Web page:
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    -  Maya S
    -  Chawak S

 
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Nondisclosure of a cancer diagnosis and prognosis: Recommendations for future research and practice


 Department of Liberal Arts, Indian Institute of Technology Hyderabad, Telangana, India

Date of Submission18-Aug-2019
Date of Decision11-Sep-2019
Date of Acceptance04-Mar-2020
Date of Web Publication22-Jun-2020

Correspondence Address:
Mahati Chittem,
Department of Liberal Arts, Indian Institute of Technology Hyderabad, Telangana
India
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Source of Support: None, Conflict of Interest: None

DOI: 10.4103/ijc.IJC_740_19

PMID: 32594077

  Abstract 


Nondisclosure of a cancer diagnosis and prognosis is a common practice in many family-centric cultures wherein cancer is viewed negatively, resulting in family carers opposing truthful communication to patients. Oncologists comply with this request for diagnosis and/or prognosis nondisclosure owing to the cultural milieu, often choosing to describe the disease in less threatening terms such as “tumor” or “fever.” This review provides a snapshot of existing research exploring diagnosis and prognosis disclosure and nondisclosure from the perspectives of the oncologists, family carers, and the patient with a particular focus on the psychological outcomes for patients who are aware versus not aware of their diagnosis and/or prognosis. Further, this review makes recommendations for future research and practice in cancer diagnosis and prognosis communication in India (e.g., communication skills training for family carers and healthcare providers).


Keywords: Cancer, diagnosis, nondisclosure, prognosis



How to cite this URL:
Chittem M, Maya S, Chawak S. Nondisclosure of a cancer diagnosis and prognosis: Recommendations for future research and practice. Indian J Cancer [Epub ahead of print] [cited 2020 Oct 20]. Available from: https://www.indianjcancer.com/preprintarticle.asp?id=287387





  Introduction Top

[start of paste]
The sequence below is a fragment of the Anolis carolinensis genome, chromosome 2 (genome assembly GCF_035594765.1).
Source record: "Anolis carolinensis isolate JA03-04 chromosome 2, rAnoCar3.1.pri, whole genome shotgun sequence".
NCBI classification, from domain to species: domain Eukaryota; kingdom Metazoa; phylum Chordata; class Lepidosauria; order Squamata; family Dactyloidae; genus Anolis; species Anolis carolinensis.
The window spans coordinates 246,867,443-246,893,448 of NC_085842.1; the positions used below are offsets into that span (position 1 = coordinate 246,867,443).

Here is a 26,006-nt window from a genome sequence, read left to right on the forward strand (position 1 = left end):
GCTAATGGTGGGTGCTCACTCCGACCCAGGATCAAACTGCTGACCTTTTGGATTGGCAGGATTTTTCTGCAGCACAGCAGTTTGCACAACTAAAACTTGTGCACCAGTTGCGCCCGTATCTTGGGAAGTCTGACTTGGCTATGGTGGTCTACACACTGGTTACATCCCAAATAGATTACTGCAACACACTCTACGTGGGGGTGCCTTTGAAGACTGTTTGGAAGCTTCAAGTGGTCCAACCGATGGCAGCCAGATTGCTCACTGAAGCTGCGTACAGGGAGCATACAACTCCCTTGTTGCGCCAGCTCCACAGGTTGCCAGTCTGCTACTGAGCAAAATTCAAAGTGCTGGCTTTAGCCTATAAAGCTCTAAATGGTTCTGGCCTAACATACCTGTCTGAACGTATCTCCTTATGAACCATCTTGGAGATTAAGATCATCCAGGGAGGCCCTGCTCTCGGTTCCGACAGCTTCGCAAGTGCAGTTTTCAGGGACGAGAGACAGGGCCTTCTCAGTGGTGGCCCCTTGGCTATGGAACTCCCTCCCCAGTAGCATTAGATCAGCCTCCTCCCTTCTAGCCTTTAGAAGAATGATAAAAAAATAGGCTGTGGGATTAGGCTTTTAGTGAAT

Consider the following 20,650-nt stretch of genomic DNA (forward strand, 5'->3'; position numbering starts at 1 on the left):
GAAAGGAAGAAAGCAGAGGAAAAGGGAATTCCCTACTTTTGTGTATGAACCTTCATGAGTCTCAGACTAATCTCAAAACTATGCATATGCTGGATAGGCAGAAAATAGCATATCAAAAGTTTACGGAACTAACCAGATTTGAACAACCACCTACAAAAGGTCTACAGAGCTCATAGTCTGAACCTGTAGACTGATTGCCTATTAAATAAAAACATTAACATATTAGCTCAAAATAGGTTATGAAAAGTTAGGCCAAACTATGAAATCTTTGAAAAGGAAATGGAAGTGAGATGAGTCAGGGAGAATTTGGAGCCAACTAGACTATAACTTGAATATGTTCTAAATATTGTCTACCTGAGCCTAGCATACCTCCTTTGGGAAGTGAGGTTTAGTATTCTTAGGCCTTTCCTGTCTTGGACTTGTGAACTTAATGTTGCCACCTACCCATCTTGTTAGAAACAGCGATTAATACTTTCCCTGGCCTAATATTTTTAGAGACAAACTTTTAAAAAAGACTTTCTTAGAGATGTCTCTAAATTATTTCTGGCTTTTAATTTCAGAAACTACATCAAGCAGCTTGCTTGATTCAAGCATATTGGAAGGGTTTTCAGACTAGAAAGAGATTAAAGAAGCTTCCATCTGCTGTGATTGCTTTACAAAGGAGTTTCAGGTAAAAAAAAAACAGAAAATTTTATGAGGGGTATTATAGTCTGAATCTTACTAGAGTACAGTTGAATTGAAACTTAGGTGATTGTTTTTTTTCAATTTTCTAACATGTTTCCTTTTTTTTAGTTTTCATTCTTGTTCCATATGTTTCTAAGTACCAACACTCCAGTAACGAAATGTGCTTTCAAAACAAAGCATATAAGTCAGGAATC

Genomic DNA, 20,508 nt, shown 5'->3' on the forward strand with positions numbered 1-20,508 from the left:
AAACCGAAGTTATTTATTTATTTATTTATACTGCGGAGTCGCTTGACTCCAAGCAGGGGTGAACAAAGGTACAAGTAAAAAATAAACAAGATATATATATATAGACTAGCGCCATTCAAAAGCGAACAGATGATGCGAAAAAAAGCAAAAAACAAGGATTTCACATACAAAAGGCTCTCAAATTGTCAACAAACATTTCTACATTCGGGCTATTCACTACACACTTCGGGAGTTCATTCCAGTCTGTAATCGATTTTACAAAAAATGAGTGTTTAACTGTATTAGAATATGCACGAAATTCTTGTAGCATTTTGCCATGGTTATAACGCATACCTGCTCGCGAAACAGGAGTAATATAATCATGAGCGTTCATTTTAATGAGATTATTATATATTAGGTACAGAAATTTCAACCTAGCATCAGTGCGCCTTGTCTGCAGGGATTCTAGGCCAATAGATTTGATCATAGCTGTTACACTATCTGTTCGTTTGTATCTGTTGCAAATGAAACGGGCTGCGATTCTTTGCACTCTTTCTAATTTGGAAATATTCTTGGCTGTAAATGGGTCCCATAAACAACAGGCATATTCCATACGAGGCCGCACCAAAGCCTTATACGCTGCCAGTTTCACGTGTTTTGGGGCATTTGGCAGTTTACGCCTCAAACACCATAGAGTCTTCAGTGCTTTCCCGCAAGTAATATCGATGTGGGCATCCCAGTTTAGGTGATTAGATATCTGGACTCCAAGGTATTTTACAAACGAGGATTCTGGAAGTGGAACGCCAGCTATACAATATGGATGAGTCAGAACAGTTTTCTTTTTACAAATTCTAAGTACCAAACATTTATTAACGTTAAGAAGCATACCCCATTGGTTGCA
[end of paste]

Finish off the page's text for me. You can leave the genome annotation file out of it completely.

Many cultures resort to diagnosis and prognosis nondisclosure to the patient. The prevalence of cancer diagnosis nondisclosure among patients in such collectivist cultures ranges from 16.9%–63%, with a higher incidence of nondisclosure occurring in Asia.[1],[2],[3] The incidence of cancer prognosis nondisclosure among patients from collectivist cultures ranges from 52%–87%.[4],[5],[6] A major and, perhaps, only explanation for the high incidence of nondisclosure is due to the patients' families opposing truthful communication. In collectivist cultures, it is not uncommon for families to gain precedence over the patient to the extent that family carers decide what information is given to the patient, choose the treatment procedures, and are in more direct consultation with the physician than is the patient.[7] Family carers believe it is their responsibility to shield patients from emotionally harmful news, such as a cancer diagnosis/poor prognosis.[8] Therefore, diagnosis/prognosis nondisclosure can be based on the principle of nonmaleficence,[9] which, simply put, is the moral obligation on the part of the family to “do no harm.” Lee and Wu[10] suggested that this need to “protect” patients through nondisclosure may have emerged from the cultural belief that disclosure is akin to a death sentence, so it would be highly insensitive to discuss the diagnosis/prognosis openly with a patient. Families and physicians often offer a substitute diagnosis to patients such as “tumor,” “pneumonia,” and “illness of the brain,”[11] thereby allowing them to maintain nondisclosure but being able to allay patients' suspicions with an alternative explanation or euphemism. Thus, many family carers' diagnosis and prognosis nondisclosure rates found to range from 30.2%–66% and 23.1%–27.8% respectively.[7],[11],[12],[13] Physician and healthcare professionals conform with this cultural aspect by divulging crucial information, especially if it is life-threatening, to the family and leaving it to their discretion as to whether the diagnosis will be disclosed to the patient or not.[12]